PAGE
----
In general we treat these two together, because there are often trade-offs between them. I consider Black levels to be the more important of the two (by far), but you do want your projector to at least be good at preserving and showing dark shadow detail.
It’s black levels however, that I oft refer to as “the Holy Grail” of home theater projectors. It is often the primary difference between great projectors and mediocre ones.
What you need to know is this: Comparing projectors with great vs mediocre black level performance, will reveal huge differences on very dark scenes, but only slight differences on bright scenes. Unlike the old style CRT projectors, today’s modern (fixed panel) projectors all output some light when black – no light – is called for.
The brighter the “blacks”, the worse dark scenes will look. And the difference can be rather dramatic to say the least. Here’s one picture showing a typical $1600 projector’s black level performance on a dark scene, and a $2600 projector doing the same, but that one has the best blacks of any projector near its price.
The loss of a small amount of the darkest shadow detail is rarely a noticeable problem. Once in a while, you might hit a scene where there might be a telling difference between great dark shadow detail and only decent, but mostly if your dark shadow detail is only good, or very good, you wouldn’t be likely to notice it. It’s easy to spot, though on scenes like the one above, comparing the woods and shrubs on the right side of the Bond Train scene.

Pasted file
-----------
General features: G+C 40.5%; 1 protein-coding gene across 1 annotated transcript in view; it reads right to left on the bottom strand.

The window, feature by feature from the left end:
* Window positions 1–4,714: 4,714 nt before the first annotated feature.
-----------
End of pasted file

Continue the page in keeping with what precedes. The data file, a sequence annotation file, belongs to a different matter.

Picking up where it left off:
In general, the blacker the blacks the less you’ll notice some small loss of dark detail. Personally, when controls are a little coarse (not uncommon) you’ll have a choice by adjusting brightness plus or minus one. With the lower setting you get a bit better blacks but some minor crushing. With the higher setting (by one) the blacks will be a touch brighter, but the slight missing dark shadow returns.
FYI: Adjusting the black levels to get the best blacks is done with the Brightness Control. But it will typically affect dark shadow detail as well. The trick is to balance best possible blacks against a possible slight loss of dark shadow detail.
On this dark scene, you've got not great/washed out/flat black levels (left - Panasonic PT-AR100U) vs. "excellent" black levels (right - Epson Home Cinema 5010).
On this dark scene, you've got not great/washed out/flat black levels (left - Panasonic PT-AE8000) vs. "excellent" black levels (right - Sony VPL-HW50ES).
Here are the same two projectors on a more typical and far brighter scene, and they may be close to indistinguishable from each other.
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